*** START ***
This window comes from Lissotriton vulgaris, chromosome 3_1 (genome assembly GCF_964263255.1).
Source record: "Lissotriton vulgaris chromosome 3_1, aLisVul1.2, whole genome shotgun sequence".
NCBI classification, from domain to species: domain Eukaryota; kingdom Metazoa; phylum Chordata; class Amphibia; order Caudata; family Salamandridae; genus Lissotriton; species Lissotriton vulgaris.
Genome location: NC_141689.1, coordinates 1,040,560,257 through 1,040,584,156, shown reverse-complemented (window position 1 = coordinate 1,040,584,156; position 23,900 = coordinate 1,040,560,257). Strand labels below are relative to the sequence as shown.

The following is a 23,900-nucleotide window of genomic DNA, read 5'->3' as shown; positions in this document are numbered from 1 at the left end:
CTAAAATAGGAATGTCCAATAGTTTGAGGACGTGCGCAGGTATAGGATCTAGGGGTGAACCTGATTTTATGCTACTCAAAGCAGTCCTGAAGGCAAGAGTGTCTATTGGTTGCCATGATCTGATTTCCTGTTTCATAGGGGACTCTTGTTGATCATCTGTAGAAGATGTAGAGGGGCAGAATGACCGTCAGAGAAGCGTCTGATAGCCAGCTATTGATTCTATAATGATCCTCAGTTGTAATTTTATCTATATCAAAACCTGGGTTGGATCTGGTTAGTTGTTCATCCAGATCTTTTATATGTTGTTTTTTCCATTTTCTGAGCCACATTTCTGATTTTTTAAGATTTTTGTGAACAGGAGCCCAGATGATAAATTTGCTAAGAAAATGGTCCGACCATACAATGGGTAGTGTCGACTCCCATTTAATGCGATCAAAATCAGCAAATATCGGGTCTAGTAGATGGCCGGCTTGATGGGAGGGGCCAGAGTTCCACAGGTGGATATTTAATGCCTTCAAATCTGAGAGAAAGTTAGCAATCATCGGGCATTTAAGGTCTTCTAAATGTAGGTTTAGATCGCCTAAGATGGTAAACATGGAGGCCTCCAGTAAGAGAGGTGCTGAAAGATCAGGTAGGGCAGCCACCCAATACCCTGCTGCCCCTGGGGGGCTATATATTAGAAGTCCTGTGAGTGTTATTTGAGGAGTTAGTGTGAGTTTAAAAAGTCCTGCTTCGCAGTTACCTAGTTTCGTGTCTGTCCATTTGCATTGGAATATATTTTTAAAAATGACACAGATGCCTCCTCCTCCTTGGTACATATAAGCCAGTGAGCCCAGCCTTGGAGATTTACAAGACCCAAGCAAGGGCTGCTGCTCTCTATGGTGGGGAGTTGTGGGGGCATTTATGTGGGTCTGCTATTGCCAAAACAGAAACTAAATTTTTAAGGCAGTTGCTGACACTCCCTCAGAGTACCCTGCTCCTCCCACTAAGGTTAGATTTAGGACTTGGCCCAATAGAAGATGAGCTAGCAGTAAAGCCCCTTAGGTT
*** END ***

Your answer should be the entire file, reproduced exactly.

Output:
This window comes from Lissotriton vulgaris, chromosome 3_1 (genome assembly GCF_964263255.1).
Source record: "Lissotriton vulgaris chromosome 3_1, aLisVul1.2, whole genome shotgun sequence".
NCBI classification, from domain to species: domain Eukaryota; kingdom Metazoa; phylum Chordata; class Amphibia; order Caudata; family Salamandridae; genus Lissotriton; species Lissotriton vulgaris.
Genome location: NC_141689.1, coordinates 1,040,560,257 through 1,040,584,156, shown reverse-complemented (window position 1 = coordinate 1,040,584,156; position 23,900 = coordinate 1,040,560,257). Strand labels below are relative to the sequence as shown.

The following is a 23,900-nucleotide window of genomic DNA, read 5'->3' as shown; positions in this document are numbered from 1 at the left end:
CTAAAATAGGAATGTCCAATAGTTTGAGGACGTGCGCAGGTATAGGATCTAGGGGTGAACCTGATTTTATGCTACTCAAAGCAGTCCTGAAGGCAAGAGTGTCTATTGGTTGCCATGATCTGATTTCCTGTTTCATAGGGGACTCTTGTTGATCATCTGTAGAAGATGTAGAGGGGCAGAATGACCGTCAGAGAAGCGTCTGATAGCCAGCTATTGATTCTATAATGATCCTCAGTTGTAATTTTATCTATATCAAAACCTGGGTTGGATCTGGTTAGTTGTTCATCCAGATCTTTTATATGTTGTTTTTTCCATTTTCTGAGCCACATTTCTGATTTTTTAAGATTTTTGTGAACAGGAGCCCAGATGATAAATTTGCTAAGAAAATGGTCCGACCATACAATGGGTAGTGTCGACTCCCATTTAATGCGATCAAAATCAGCAAATATCGGGTCTAGTAGATGGCCGGCTTGATGGGAGGGGCCAGAGTTCCACAGGTGGATATTTAATGCCTTCAAATCTGAGAGAAAGTTAGCAATCATCGGGCATTTAAGGTCTTCTAAATGTAGGTTTAGATCGCCTAAGATGGTAAACATGGAGGCCTCCAGTAAGAGAGGTGCTGAAAGATCAGGTAGGGCAGCCACCCAATACCCTGCTGCCCCTGGGGGGCTATATATTAGAAGTCCTGTGAGTGTTATTTGAGGAGTTAGTGTGAGTTTAAAAAGTCCTGCTTCGCAGTTACCTAGTTTCGTGTCTGTCCATTTGCATTGGAATATATTTTTAAAAATGACACAGATGCCTCCTCCTCCTTGGTACATATAAGCCAGTGAGCCCAGCCTTGGAGATTTACAAGACCCAAGCAAGGGCTGCTGCTCTCTATGGTGGGGAGTTGTGGGGGCATTTATGTGGGTCTGCTATTGCCAAAACAGAAACTAAATTTTTAAGGCAGTTGCTGACACTCCCTCAGAGTACCCTGCTCCTCCCACTAAGGTTAGATTTAGGACTTGGCCCAATAGAAGATGAGCTAGCAGTAAAGCCCCTTAGGTT